Wave of terror
Proceedings began on Wednesday amid tight security at the courthouse in the western German city of Duesseldorf.
Police allege the four suspects planned to use car bombs to attack US army bases in Germany in 2007, as well as bars, restaurants, airports and the Federal Prosecutors' Office.
Prosecutor Volker Brinkmann said, "The defendants were driven by the will to destroy the enemies of Islam – and in particular US citizens – in Germany, on a scale of the September 11 attacks on the United States."
"German victims were also welcome," added Prosecutor Ralf Setton, reading from a 40-page charge sheet. The defendants, he said, wanted to achieve a media spectacle just as the country's parliamentarians were preparing to vote on extending Germany's troop presence in Afghanistan.
Defence lawyer Johannes Pausch said he intended to scrutinize the actions of the authorities in the lead up to the suspects' arrest.
"We have foreign witnesses whose value has to be reviewed, and we have secret service activities – that is clear in this case – which we have to examine in terms of procedures and results," Pausch said.
However, even the defence has acknowledged that prosecutors have accumulated a mountain of evidence.
Hundreds of federal agents were involved in monitoring the so-called Sauerland cell for several months, before finally swooping on the suspects in a small village in the Sauerland area of western Germany in September 2007.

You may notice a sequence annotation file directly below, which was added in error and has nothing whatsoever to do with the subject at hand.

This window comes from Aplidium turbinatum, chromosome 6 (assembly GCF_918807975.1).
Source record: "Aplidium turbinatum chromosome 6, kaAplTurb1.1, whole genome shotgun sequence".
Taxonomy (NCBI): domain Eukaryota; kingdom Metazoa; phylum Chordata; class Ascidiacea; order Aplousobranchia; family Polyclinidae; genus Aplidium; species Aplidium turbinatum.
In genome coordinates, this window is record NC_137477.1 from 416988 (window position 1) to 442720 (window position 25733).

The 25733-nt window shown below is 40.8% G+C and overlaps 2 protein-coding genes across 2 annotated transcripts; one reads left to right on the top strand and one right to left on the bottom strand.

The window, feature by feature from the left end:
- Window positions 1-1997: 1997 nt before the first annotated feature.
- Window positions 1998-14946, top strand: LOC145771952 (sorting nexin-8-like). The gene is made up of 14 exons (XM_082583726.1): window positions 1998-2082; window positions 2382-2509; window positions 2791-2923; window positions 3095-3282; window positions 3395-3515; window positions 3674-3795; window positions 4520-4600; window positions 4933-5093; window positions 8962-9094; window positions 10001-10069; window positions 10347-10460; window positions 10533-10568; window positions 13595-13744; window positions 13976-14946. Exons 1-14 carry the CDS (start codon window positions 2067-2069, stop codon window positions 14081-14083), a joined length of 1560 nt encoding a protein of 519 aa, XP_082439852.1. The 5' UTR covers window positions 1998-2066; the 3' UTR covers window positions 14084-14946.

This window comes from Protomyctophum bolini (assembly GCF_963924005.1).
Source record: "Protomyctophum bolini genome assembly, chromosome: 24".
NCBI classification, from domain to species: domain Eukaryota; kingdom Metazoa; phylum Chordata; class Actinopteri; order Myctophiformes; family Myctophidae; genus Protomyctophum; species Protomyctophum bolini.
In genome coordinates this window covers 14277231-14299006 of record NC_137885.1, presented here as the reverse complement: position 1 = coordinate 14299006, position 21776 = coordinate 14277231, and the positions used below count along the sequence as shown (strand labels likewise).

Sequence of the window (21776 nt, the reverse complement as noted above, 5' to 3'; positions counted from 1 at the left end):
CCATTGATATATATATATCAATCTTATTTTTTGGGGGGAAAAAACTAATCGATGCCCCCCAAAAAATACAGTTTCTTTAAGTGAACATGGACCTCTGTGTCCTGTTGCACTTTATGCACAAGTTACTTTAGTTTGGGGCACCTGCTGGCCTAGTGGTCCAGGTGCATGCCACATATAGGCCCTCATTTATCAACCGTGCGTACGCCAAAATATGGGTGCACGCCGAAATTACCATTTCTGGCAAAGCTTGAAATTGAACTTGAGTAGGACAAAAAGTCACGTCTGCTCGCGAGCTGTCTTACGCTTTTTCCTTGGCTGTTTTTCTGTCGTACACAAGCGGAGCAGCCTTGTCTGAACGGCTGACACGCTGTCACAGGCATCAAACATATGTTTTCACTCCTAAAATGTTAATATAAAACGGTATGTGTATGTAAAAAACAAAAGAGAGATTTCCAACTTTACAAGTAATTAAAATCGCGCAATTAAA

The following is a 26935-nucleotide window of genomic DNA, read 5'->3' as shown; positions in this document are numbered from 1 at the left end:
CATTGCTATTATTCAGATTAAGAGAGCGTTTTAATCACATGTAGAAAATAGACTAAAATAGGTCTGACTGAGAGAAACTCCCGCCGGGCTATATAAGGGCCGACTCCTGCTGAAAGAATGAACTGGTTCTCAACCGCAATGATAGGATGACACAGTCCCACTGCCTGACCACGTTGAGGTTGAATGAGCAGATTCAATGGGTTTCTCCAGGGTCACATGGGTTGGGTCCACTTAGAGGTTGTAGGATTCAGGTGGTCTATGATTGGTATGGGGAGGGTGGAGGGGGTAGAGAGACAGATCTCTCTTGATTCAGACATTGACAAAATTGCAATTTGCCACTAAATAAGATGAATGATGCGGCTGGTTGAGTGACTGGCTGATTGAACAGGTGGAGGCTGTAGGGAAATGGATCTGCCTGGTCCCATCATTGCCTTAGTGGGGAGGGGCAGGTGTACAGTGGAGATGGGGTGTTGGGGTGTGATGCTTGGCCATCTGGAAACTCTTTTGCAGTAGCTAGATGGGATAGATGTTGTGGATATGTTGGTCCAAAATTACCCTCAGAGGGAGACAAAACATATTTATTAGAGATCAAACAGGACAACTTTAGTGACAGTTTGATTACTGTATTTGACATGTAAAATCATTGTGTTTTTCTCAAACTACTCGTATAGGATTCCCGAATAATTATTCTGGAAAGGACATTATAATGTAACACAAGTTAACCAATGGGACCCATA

The police say they caught three of the men red handed and just in the nick of time.
Police allege the men intended to strike the following month and were arrested with 26 detonators, a variety of measuring instruments, and 730 kilograms of hydrogen peroxide, among other substances commonly used to make bombs.
Hydrogen peroxide was used in the 2005 attacks on London's transport system, and the Federal Prosecutors' Office has said the men acquired enough material to make explosives significantly more powerful than those used in the London and Madrid bombings.
Home grown hatreds
Especially alarming to many people is the fact that two of the suspects are German-born converts to Islam, Fritz Gelowicz and Daniel Schneider. This has prompted fears of "home-grown terrorists" and questions about how seemingly "normal" Germans could convert to Islam, become radicalized by extremist preaching, and then attend terrorism training camps for the purpose of killing their neighbors back home.
Of the other two suspects, Attila Selek is a German citizen of Turkish descent, and Adem Yilmaz is a Turkish national who was extradited to Germany after his capture in Turkey. He is accused of acquiring detonators while on a trip to the Middle East.
The men face charges of belonging to a terrorist organization, plotting murder, and conspiracy to conduct a bomb attack.
The court in Duesseldorf was purposely reinforced and bomb-proofed to host terrorism trials in the wake of the 2001 attacks on the United States.
The trial is expected to last between one and two years and, if found guilty, the defendants could face prison terms of up to 20 years.
The case has led Germany to increase security and surveillance measures for fear of militant attacks tied to German foreign policy positions.
Although Berlin opposed the 2003 US-led invasion of Iraq, Germany has around 3,700 troops deployed in Afghanistan, and hosts a number of US military bases. This has frequently been cited as a potential motivation for terrorism attacks.
The closest Germany has come to such an attack was in July 2006, when suitcases containing homemade bombs, placed on two regional trains at Cologne's main station, failed to detonate. Police say that had they gone off, they would have caused a bloodbath.